But time went on, and she never did. So why was I struggling so with her dilemma? It wasn’t my problem! Nevertheless, I couldn’t get her out of my mind. One day, I finally told God that if He brought her face to face with me in church the next day, I would consider that my cue to invite her to live in my home. That’s not going to happen! We rarely interact, and she sits in another place in church anyway. I felt safe in my magnanimous offer. But not only did God bring her face to face with me that Sabbath, He had her sit down beside me for the first time ever! So the next day I called.
My dilemma didn’t have to concern God. . . . So why couldn’t He get me out of His mind?
“Carla, I understand you need a place to live,” I began. “I have an apartment that’s furnished and ready right now. The only thing is that we will need to share my kitchen. Is that OK with you?”
Sounds of weeping filled my ear. Carla was sobbing out her relief and gratitude. She moved in that very day. A few weeks later we were locked in together as the governor declared a policy of self-isolation in light of the COVID-19 crisis.
Had I selfishly refused to let God lead, as I was tempted to do, I would have been alone during those long weeks. And who knows what would have become of Carla? Over time, we found a friendship we had not anticipated. We blessed each other during the days of solitude—worshipping and praying, playing games, sharing our life stories, putting puzzles together, watching inspiring films. I gave her piano lessons, and she helped me improve my Spanish. When I hurt myself and couldn’t get around easily, she cleaned the whole house. When she struggled with the recent breakup of her home, I spoke words of sympathy and encouragement.
I’m thinking now that I, too, have been the recipient of an offer, one much greater. My dilemma did not have to concern God. He had His marvelous Paradise, where nothing could intrude on His joy. So why couldn’t He get me out of His mind? Unlike what I had wished to do, He wouldn’t banish us from His thoughts—He loves too much for that. His offer on the cross was to share His fabulous heavenly home. That day in early 2020, He was teaching me how much people matter to Him—both Carla and me.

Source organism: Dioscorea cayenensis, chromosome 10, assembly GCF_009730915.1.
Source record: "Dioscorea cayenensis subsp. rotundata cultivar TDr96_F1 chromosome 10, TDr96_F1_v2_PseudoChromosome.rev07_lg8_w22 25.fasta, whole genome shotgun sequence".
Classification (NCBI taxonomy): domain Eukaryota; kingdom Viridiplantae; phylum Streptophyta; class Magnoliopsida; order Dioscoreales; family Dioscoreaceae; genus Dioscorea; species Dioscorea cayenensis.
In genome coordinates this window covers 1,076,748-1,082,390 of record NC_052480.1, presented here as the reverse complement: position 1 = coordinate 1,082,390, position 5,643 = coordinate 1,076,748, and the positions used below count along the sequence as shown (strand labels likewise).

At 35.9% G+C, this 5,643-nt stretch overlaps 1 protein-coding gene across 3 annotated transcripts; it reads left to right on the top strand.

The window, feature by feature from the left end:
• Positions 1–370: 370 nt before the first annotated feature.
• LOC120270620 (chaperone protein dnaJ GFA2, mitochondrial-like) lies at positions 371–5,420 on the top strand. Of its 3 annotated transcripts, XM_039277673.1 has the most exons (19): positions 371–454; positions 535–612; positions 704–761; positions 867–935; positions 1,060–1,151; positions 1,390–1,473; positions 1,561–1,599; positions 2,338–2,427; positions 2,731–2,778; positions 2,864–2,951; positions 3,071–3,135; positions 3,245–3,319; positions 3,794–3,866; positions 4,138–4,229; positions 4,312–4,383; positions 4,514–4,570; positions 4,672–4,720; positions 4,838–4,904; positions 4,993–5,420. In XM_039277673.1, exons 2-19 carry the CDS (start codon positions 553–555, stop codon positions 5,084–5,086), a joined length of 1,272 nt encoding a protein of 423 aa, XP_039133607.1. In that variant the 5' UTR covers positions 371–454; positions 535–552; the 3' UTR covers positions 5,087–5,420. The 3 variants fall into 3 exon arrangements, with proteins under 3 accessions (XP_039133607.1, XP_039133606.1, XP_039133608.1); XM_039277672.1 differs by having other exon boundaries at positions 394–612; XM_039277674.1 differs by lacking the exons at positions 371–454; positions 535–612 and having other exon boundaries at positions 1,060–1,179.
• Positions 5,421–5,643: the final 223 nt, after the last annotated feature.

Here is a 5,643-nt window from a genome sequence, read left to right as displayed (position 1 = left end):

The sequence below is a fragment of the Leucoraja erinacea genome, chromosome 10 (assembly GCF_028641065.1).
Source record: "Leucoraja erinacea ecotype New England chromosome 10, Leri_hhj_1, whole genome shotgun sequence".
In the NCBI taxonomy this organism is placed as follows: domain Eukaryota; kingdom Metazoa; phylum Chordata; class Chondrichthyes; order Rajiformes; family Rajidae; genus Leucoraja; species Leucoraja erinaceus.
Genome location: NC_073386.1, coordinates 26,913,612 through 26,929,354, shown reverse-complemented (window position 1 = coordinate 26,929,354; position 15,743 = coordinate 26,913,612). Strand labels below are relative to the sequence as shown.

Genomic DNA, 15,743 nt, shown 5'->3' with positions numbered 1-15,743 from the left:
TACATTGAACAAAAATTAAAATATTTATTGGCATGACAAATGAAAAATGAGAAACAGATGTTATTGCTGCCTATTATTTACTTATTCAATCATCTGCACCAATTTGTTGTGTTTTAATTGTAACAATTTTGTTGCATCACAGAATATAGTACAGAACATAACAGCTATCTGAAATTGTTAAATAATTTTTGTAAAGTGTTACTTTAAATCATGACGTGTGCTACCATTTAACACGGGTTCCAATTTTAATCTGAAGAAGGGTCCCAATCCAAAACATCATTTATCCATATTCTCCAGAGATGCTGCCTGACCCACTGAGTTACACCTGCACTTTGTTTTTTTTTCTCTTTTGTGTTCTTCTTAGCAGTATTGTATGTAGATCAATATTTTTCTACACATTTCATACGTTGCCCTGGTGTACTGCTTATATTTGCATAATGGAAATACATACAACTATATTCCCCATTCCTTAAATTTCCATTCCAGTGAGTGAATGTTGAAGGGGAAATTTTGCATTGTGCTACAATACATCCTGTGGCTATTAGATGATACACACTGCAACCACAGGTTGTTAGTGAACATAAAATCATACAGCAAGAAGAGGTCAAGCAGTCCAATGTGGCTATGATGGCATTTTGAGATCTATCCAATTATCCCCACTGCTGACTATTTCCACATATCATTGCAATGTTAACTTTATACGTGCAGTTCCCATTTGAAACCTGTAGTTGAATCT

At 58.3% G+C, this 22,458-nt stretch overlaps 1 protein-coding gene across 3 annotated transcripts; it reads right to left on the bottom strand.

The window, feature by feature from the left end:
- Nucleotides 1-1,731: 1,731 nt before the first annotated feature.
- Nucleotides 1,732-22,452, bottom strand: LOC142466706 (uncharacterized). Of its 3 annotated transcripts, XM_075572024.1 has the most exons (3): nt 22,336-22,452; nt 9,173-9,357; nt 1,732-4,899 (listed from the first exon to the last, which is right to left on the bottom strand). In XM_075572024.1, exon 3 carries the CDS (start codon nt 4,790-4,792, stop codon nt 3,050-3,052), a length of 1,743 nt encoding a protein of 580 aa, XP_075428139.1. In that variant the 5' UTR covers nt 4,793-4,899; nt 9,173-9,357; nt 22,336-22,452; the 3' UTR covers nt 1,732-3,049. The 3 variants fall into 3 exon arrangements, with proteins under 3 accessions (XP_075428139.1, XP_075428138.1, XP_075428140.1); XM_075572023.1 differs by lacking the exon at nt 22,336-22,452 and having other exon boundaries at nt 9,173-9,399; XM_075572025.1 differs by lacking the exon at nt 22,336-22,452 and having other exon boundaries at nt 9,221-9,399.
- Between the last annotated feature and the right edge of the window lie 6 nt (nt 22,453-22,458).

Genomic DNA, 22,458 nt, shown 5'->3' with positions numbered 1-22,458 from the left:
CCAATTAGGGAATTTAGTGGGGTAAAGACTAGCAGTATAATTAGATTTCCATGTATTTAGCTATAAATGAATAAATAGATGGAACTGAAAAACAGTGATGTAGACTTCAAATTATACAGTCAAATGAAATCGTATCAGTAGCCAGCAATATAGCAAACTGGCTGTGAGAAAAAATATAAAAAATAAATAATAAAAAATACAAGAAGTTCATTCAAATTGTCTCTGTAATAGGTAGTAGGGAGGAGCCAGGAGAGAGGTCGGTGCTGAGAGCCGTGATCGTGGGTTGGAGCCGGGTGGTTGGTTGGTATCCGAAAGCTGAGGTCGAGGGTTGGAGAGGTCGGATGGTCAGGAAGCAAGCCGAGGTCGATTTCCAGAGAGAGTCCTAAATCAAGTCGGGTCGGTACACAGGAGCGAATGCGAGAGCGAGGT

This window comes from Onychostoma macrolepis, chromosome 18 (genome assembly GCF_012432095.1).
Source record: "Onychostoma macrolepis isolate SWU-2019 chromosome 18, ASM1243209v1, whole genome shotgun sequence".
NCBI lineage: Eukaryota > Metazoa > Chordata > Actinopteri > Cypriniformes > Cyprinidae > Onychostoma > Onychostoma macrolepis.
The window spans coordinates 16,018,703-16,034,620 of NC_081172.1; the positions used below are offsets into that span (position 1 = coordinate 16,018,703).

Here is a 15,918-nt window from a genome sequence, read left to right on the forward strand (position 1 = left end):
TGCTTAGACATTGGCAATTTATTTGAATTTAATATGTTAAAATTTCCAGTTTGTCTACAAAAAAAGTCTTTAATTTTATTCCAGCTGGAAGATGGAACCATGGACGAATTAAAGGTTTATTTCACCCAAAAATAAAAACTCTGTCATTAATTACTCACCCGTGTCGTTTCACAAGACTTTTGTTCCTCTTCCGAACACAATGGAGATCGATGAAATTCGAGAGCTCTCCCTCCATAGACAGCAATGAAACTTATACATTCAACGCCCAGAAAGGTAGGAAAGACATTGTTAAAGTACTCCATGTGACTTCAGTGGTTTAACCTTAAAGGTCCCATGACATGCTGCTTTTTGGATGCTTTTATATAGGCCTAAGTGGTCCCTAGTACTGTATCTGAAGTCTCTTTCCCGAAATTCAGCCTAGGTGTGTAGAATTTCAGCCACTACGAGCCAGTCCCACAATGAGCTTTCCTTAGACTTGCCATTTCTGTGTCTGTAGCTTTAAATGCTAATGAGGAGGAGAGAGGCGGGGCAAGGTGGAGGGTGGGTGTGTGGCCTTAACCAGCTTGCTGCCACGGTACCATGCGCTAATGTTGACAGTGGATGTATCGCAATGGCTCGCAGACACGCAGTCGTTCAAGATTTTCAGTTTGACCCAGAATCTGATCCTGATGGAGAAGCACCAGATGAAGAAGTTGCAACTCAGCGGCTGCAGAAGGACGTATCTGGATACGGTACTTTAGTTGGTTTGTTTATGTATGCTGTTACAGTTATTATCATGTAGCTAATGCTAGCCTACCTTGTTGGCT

Brenda Kiš writes from Berrien Springs, Michigan, where she seeks to serve God through spoken and written words.
The surgeon lifts the knife, the limb is severed, blood flows. Fortunately, the patient is anesthetized; the doctor had prepared her for this loss, and powerful medications would diminish the pain. Now she has to renegotiate life practices, relearn how to use the rest of her body to compensate for the missing part.
Losing someone we love is somewhat like this epic event, except that one is not always prepared. We don’t always know in advance. We aren’t anesthetized when it happens. And no pain medications are available to ease our grief.
I certainly wasn’t prepared when my husband simply dropped dead halfway between the kitchen and the garage two years ago. No goodbyes. No last “I love you"s. To make matters worse, we had just had an unpleasant disagreement, and now my soul was weighted with guilt on top of shock. As the ambulance personnel tried to pump life back into his still form, I cried into his ear, “Live, Mirko, live!” But his blue eyes registered nothing, and a friend hugged my trembling body as I faced the consequences of life in an evil world.
In the following days, weeks, and months, God brought thoughts to my mind and people to my home to guide my grieving. Through this very difficult experience, here is what I have learned:
1Lean into your grief.Don’t try to ignore it, deny it, cover it up with busyness, or run away from it. If we are to fully heal, we must fully grieve. So what does that mean? It means that you face what has happened and think about it in the context of prayer. Cry your feelings and fears out to God. Thank Him for the years you had together, for the impact of your relationship. Confess what you need to confess about that relationship and receive forgiveness. Then praise God for His wisdom and understanding, for His ability to see what you cannot, for His love greater than yours for the loved one you lost, and for His plans that may seem to have been cut short. Remember, you are praying from the dimension of time, but God answers from the dimension of eternity. As your world appears to implode, God’s timeless provision for His children is still available.
Ask Him to show you ways to make your suffering a conduit to reach the world for God.